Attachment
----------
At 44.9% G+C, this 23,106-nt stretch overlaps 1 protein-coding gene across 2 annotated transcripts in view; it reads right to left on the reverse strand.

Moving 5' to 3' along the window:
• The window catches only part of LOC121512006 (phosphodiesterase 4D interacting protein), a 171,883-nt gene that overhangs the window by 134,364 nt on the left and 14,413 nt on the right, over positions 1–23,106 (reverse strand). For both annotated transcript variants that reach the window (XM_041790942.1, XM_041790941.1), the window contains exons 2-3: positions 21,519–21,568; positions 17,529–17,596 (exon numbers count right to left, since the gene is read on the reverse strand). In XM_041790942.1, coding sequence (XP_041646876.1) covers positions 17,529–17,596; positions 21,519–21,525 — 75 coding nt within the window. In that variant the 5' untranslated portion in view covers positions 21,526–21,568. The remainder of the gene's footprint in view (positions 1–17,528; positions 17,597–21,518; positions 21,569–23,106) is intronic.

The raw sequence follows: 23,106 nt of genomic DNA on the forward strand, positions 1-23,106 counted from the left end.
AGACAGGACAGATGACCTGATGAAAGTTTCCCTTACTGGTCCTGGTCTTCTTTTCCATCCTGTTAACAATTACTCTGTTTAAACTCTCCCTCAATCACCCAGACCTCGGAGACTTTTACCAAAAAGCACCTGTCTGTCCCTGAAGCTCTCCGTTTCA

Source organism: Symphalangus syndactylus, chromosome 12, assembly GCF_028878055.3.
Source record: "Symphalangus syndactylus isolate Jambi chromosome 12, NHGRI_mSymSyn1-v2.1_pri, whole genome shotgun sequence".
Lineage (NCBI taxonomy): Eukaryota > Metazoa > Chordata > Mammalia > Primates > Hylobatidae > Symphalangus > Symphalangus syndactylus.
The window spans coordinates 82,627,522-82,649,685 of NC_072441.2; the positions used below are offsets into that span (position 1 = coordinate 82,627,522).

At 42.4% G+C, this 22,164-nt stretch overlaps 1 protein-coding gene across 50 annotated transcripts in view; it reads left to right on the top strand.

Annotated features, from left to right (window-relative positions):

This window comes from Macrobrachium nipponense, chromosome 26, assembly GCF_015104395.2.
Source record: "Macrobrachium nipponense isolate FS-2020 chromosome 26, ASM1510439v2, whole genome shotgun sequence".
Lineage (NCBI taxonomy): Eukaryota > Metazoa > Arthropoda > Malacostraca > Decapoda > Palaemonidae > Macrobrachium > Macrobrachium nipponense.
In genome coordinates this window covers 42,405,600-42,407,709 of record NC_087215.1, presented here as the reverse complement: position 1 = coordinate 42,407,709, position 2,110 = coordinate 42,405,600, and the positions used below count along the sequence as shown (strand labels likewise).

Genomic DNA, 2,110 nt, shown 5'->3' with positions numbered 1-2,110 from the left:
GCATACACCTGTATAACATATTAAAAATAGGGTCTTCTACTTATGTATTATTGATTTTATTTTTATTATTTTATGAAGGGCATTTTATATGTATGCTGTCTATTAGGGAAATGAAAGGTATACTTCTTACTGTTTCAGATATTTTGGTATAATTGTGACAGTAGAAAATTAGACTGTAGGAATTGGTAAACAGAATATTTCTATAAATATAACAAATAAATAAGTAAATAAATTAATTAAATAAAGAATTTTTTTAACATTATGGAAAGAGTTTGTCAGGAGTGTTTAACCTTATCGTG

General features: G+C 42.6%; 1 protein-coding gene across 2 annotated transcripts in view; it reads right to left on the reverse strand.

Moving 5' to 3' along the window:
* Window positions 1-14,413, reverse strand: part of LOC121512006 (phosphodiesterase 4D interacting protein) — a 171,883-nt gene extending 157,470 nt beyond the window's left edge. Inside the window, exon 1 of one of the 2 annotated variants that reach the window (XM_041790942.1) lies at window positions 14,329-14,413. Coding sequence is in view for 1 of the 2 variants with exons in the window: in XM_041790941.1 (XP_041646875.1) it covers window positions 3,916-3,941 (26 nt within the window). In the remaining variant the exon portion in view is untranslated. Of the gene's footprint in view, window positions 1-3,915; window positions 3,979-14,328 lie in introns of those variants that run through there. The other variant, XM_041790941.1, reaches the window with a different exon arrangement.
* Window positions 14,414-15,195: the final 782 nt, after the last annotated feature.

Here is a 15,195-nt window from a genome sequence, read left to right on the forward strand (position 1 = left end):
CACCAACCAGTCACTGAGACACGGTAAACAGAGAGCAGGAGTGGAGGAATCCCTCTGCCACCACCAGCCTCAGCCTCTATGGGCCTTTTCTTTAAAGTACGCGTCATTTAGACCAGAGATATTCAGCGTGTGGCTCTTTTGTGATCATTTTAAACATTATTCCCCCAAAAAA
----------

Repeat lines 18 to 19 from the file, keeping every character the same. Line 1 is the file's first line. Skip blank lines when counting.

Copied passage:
General features: G+C 42.6%; 1 protein-coding gene across 2 annotated transcripts in view; it reads right to left on the reverse strand.

Moving 5' to 3' along the window: